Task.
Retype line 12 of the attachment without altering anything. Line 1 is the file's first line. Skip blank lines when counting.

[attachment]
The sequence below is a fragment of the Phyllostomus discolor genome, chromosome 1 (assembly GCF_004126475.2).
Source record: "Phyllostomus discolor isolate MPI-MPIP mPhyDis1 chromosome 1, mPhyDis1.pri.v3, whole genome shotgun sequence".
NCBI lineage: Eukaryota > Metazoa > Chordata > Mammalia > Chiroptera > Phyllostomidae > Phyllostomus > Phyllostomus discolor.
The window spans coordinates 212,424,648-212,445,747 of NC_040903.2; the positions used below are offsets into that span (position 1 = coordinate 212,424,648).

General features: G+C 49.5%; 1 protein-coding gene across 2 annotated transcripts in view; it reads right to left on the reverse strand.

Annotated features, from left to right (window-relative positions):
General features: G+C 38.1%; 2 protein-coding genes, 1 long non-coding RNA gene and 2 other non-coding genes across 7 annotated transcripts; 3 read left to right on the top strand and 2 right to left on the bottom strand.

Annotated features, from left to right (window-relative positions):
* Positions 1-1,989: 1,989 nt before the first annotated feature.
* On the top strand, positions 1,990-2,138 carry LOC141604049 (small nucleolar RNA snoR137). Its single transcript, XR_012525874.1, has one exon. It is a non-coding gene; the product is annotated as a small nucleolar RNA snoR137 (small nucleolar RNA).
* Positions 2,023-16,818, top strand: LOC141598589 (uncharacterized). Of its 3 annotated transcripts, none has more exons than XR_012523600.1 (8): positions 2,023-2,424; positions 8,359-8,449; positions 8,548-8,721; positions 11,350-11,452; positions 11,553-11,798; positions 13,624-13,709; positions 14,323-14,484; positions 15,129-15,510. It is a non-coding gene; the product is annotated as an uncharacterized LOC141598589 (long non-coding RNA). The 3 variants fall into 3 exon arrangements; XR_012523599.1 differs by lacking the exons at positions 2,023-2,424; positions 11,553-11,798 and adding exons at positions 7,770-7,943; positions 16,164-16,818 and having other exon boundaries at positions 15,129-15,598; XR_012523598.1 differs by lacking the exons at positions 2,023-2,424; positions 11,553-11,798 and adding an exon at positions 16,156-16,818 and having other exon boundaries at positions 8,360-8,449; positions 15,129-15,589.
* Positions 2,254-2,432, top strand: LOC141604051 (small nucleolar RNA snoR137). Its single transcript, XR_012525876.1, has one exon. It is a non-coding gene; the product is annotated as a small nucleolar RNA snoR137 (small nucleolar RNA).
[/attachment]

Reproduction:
* Positions 2,254-2,432, top strand: LOC141604051 (small nucleolar RNA snoR137). Its single transcript, XR_012525876.1, has one exon. It is a non-coding gene; the product is annotated as a small nucleolar RNA snoR137 (small nucleolar RNA).